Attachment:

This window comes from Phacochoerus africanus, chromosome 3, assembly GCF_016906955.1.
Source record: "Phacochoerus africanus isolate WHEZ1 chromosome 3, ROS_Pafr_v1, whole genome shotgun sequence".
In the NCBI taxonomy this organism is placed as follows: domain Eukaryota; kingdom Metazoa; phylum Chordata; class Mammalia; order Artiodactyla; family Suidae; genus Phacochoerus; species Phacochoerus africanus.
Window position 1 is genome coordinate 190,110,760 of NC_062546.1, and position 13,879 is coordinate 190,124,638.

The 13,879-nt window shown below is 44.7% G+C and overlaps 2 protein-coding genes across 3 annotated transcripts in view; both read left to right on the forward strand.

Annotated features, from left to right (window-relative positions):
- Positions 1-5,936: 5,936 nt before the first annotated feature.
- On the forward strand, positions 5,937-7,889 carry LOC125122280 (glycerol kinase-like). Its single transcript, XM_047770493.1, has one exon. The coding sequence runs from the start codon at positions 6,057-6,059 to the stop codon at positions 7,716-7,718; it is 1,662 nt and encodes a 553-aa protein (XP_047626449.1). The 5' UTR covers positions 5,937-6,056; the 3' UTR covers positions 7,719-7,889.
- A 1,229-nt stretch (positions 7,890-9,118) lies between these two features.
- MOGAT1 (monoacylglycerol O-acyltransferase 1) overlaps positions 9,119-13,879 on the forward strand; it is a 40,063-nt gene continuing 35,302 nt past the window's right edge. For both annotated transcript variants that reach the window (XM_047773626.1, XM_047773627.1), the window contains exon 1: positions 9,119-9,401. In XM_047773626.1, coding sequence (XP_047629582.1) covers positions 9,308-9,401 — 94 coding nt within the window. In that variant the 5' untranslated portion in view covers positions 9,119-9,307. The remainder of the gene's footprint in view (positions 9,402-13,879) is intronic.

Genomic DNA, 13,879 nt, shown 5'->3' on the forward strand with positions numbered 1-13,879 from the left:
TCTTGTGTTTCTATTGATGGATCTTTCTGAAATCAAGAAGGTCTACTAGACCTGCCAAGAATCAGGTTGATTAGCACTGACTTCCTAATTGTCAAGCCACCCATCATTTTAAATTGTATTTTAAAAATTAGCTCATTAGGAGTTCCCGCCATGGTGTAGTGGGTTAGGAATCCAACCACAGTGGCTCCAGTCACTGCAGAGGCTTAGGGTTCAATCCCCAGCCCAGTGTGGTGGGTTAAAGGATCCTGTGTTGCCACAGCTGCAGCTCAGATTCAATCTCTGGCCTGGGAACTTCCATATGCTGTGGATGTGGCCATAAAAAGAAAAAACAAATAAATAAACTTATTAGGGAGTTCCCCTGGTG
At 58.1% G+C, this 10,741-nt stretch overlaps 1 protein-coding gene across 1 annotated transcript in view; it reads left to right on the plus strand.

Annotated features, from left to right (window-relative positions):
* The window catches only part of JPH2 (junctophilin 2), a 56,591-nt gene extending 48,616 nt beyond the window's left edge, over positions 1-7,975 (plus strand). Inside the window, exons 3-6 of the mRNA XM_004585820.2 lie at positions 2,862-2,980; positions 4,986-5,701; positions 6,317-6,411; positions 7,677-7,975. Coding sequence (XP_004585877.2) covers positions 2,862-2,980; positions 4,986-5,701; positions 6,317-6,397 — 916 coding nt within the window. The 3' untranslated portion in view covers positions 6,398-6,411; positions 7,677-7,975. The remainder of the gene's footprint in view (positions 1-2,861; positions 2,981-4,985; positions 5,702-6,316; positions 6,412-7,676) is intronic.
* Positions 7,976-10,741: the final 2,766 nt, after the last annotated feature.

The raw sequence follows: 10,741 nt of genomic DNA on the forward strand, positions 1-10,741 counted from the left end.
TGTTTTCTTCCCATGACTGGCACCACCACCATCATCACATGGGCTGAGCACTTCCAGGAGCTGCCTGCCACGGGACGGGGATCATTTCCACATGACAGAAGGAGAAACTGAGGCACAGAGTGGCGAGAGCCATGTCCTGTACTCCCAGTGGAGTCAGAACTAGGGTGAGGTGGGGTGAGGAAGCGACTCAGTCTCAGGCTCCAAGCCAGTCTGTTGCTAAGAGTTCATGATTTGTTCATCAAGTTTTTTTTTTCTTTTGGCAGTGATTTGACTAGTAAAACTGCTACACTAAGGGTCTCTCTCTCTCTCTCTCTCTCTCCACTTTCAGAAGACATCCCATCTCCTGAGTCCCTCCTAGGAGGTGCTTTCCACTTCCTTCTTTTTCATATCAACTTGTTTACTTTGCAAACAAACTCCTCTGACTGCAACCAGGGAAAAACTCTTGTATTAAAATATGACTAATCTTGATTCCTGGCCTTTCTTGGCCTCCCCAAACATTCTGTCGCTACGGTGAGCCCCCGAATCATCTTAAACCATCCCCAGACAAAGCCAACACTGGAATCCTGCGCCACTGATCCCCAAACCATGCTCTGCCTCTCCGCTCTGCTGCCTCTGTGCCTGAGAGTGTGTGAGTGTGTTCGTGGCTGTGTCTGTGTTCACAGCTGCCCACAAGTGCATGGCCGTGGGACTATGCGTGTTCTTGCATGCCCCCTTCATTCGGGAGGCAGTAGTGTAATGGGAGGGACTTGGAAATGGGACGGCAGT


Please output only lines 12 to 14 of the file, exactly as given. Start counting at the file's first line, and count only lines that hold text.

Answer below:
TCTTGTGTTTCTATTGATGGATCTTTCTGAAATCAAGAAGGTCTACTAGACCTGCCAAGAATCAGGTTGATTAGCACTGACTTCCTAATTGTCAAGCCACCCATCATTTTAAATTGTATTTTAAAAATTAGCTCATTAGGAGTTCCCGCCATGGTGTAGTGGGTTAGGAATCCAACCACAGTGGCTCCAGTCACTGCAGAGGCTTAGGGTTCAATCCCCAGCCCAGTGTGGTGGGTTAAAGGATCCTGTGTTGCCACAGCTGCAGCTCAGATTCAATCTCTGGCCTGGGAACTTCCATATGCTGTGGATGTGGCCATAAAAAGAAAAAACAAATAAATAAACTTATTAGGGAGTTCCCCTGGTG
At 58.1% G+C, this 10,741-nt stretch overlaps 1 protein-coding gene across 1 annotated transcript in view; it reads left to right on the plus strand.

Annotated features, from left to right (window-relative positions):